A St. Luke’s cardiologist implanted the first leadless and retrievable pacemaker in the region this month at St. Luke’s Bethlehem campus.
Dr. Darren Traub, cardiologist and electrophysiologist, who specializes in correcting abnormal heart rhythms, on Aug. 2, inserted the Abbot Aveir VR Leadless Pacemaker, a tiny silver tube smaller than a AAA battery, into the lower right chamber of a patient whose heart was beating chronically more slowly than normal, St. Luke’s University Health Network said.
The minimally invasive procedure in which the device is mounted on a thin wire, or catheter, for insertion, was the first performed anywhere in the Lehigh Valley and one of the first done in Northeastern Pennsylvania.
“This new pacemaker offers innovative therapy that thousands of patients in the nation can benefit from, which can increase their longevity and enhance their quality of life,” Traub said. “In addition to the absence of metallic wire ‘leads,’ which can sometimes become infected or break, the option of device removal if a patient’s therapy needs change further increases its value of this product to both patients and cardiologists.”
While conventional pacemakers have insulated wires that deliver electrical energy to “pulse” the heart, this new device adheres directly to the heart muscle to regulate its rhythm. Its battery life is potentially twice as long as other leadless pacers, he said.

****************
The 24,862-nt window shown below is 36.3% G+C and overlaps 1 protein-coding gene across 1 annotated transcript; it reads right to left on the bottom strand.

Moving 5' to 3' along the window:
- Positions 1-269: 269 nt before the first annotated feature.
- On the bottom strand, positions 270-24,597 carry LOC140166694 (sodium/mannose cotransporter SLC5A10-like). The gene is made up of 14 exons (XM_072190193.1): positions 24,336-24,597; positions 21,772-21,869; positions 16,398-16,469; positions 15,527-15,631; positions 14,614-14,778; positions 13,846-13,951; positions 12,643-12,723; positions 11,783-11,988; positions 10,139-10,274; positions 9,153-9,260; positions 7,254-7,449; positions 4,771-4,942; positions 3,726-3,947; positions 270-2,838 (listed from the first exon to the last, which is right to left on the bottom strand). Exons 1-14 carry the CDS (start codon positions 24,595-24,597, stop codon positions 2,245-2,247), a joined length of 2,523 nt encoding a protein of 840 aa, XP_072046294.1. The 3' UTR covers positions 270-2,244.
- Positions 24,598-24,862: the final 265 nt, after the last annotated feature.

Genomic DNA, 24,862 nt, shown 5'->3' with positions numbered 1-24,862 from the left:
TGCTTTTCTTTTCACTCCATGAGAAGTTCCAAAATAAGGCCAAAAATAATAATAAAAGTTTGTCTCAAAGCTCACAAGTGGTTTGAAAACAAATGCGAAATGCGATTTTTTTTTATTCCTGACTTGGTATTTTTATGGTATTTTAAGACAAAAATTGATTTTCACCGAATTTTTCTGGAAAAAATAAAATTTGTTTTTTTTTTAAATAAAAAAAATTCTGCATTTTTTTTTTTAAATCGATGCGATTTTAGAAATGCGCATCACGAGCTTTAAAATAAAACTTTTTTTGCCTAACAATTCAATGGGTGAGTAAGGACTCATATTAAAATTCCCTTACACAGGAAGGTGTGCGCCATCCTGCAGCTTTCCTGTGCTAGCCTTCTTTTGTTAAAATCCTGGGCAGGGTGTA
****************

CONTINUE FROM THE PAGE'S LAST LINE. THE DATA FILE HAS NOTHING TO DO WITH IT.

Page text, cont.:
St. Luke’s four electrophysiologists, Dr. Hardik Mangrolia, Dr. Sudip Nanda, Dr. Steven Stevens and Dr. Darren Traub introduce pioneering technology and treatments for heart failure, using pacemakers and other innovative devices that strengthen heart function and improve quality of life, the health network said.
St Luke’s is part of an international trial implanting a new, combined device that is both able to deliver contract contractility modulation therapy and function as an implantable cardioverter defibrillator to both improve quality of life and deliver life-saving therapy to prevent sudden death in patients with heart failure, according to St. Luke’s.